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When I Know You Will Too

With the proliferation of cheap media and CDR drives, it seems like just about everyone and their brother is running some sort of small record label these days. One only need to scan through the bins of used LPs at a thrift store to project the future of many of these releases, but despite the glut of music on the market, I'm all for it. Although it obviously means more things to wade through, as an artist myself I'm happy that the bar has again been lowered on a technology so that anyone can do it. It's happened many times now with vinyl, cassettes, and now CD's (giving everyone an afordable, digital medium to release work).

Asaurus Records is yet another bedroom (or kitchen, or whatever) CDR label putting out music in small runs with lovingly assembled packaging. Unlike many product that people are putting out, it's nicely-designed and well put together. Astoria is just over an hour of drone/ambient work from a group called When I Know You Will Too, and although it's not essential, there are some vibrant ideas that bloom on the release.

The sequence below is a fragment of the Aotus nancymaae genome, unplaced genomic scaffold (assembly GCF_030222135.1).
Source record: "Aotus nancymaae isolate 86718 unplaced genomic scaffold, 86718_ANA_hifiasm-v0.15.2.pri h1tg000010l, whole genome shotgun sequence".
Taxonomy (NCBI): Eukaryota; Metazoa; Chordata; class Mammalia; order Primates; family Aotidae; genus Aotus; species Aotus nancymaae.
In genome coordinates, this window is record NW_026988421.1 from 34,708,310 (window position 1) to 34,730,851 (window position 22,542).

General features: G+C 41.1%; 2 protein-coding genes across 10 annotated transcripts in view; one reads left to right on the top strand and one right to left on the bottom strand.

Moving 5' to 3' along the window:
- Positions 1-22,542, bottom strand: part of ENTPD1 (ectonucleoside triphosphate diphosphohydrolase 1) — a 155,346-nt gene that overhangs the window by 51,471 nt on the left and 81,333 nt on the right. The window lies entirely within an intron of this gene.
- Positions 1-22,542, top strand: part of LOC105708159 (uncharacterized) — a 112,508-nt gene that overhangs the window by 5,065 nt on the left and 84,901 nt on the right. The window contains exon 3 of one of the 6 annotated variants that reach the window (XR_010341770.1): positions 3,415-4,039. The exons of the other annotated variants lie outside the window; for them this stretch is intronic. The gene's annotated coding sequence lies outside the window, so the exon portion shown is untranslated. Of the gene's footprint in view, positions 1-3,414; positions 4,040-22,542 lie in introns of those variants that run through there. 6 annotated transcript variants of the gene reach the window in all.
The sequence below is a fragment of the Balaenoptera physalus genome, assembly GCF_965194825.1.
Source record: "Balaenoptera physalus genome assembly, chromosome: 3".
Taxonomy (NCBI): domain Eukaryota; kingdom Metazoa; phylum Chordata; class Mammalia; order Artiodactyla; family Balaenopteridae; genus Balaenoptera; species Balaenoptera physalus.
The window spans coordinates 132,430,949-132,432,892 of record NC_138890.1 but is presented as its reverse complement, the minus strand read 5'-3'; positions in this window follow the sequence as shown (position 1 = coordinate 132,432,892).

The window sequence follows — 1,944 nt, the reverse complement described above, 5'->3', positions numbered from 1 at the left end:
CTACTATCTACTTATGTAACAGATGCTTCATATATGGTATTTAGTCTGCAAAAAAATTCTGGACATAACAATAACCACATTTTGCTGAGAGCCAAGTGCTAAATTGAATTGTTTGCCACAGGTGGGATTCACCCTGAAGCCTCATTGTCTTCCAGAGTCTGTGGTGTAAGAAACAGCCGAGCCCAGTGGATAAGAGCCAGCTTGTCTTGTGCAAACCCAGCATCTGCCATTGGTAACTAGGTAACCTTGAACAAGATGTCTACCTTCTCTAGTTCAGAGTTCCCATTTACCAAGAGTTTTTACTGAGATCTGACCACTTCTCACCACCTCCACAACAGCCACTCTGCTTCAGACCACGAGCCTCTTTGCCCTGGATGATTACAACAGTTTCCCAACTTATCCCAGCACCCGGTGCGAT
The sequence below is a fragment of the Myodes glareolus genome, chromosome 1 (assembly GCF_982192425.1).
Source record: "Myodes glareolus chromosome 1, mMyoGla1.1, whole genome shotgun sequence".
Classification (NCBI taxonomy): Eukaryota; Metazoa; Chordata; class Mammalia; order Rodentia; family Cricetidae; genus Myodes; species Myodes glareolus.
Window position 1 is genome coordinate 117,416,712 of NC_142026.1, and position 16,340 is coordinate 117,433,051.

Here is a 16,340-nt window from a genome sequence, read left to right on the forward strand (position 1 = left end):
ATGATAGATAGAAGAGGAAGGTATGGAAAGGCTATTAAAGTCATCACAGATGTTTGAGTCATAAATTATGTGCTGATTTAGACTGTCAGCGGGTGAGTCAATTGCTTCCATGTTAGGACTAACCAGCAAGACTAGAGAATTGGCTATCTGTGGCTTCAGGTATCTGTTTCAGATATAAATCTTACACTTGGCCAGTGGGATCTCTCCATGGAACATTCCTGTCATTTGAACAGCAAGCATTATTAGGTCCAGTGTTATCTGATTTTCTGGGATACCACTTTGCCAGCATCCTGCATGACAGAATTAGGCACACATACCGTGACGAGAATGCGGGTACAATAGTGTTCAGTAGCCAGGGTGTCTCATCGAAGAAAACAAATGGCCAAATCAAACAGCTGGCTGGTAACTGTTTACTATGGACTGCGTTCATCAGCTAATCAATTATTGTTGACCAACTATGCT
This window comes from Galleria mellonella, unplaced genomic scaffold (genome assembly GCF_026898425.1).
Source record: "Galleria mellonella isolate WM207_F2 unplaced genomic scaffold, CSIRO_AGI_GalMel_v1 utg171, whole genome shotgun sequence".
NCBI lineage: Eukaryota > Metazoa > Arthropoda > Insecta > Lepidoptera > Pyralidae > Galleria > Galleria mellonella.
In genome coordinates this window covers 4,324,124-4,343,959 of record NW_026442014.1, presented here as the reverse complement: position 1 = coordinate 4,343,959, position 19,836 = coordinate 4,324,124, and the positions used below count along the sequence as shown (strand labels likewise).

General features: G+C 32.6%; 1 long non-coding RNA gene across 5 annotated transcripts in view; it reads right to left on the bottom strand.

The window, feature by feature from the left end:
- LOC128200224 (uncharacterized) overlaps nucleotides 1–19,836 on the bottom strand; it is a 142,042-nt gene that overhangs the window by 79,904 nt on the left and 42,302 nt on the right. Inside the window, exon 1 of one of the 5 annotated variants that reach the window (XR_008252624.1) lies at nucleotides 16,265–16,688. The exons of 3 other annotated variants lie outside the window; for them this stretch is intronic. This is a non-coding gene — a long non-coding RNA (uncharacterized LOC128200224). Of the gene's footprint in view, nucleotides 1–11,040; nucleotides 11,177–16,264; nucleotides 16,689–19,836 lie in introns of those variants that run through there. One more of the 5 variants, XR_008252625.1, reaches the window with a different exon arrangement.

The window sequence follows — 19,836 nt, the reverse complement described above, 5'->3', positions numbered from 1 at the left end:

The disc opens with "Mter," and a drone that just skims the border of being abrasive rings back and forth while reverbed bells clang like windchimes sending a signal from across an empty bay. It's somewhat reminiscent of work by Angus Maclaurin on his haunting Glass Music release, and the track morphs over into the softer, more gentle chiming melodies of "No Further Than Whats In Front Of You," a nice little track that works quite well. The album hits a nice high point with "Stac&Rcd," a lovely little track that moves like flecks of sunlight off a slow-moving stream of water. At other points on the release, things just don't quite work as well, as on the overly digitally-manipulated pings of "Bel Fin" and the somewhat overlong "Yr3," but mostly the album is a gentle path of warm soundscapes for the hours closest to sleep (or during). Definitely more textural than melodic, the release treads somewhat similar ground as Stars Of The Lid (without sounding quite so "heavy") or even the beatless Selected Ambient Works Volume 2-era Aphex Twin. As with most drone music, I suspect I'll enjoy it more when the weather gets a little colder, but , it's a darn good little release from another small label you've most likely never heard of. Rating: 7

Rating: 6